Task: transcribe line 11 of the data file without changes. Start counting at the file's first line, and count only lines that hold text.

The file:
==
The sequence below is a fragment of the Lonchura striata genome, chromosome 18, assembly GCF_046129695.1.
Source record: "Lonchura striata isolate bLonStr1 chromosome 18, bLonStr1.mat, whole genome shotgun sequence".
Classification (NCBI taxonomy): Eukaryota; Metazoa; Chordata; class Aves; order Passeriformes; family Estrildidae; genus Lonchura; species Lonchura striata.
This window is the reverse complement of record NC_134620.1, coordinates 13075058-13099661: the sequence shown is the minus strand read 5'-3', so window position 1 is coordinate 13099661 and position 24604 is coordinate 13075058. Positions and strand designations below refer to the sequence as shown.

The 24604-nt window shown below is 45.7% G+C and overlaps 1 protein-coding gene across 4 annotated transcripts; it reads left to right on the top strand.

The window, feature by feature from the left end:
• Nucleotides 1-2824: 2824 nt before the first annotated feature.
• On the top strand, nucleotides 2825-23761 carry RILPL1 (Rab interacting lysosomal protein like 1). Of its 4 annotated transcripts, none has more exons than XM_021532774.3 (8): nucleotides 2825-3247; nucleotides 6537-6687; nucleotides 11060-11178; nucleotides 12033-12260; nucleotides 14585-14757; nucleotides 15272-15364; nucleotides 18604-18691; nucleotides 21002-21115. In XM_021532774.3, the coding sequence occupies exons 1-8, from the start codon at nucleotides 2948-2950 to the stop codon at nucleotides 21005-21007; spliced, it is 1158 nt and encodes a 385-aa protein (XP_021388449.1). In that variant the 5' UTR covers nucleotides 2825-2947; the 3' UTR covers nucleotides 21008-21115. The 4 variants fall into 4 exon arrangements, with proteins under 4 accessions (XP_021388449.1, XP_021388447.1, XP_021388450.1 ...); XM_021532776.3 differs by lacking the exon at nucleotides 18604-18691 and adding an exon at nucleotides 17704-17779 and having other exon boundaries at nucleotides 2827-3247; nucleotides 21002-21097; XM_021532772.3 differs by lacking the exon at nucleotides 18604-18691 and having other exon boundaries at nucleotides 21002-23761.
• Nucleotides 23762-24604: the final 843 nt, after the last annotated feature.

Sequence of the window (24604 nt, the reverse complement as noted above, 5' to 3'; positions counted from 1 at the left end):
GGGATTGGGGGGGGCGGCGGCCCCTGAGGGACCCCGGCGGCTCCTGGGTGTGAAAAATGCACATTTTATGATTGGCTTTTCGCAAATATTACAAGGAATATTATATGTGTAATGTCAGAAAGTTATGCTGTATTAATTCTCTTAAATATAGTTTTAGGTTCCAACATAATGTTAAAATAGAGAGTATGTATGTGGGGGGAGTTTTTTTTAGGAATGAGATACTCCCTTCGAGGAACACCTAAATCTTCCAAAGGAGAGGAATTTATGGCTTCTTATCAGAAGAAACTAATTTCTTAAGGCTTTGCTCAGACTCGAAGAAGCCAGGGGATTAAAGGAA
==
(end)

GGGATTGGGGGGGGCGGCGGCCCCTGAGGGACCCCGGCGGCTCCTGGGTGTGAAAAATGCACATTTTATGATTGGCTTTTCGCAAATATTACAAGGAATATTATATGTGTAATGTCAGAAAGTTATGCTGTATTAATTCTCTTAAATATAGTTTTAGGTTCCAACATAATGTTAAAATAGAGAGTATGTATGTGGGGGGAGTTTTTTTTAGGAATGAGATACTCCCTTCGAGGAACACCTAAATCTTCCAAAGGAGAGGAATTTATGGCTTCTTATCAGAAGAAACTAATTTCTTAAGGCTTTGCTCAGACTCGAAGAAGCCAGGGGATTAAAGGAA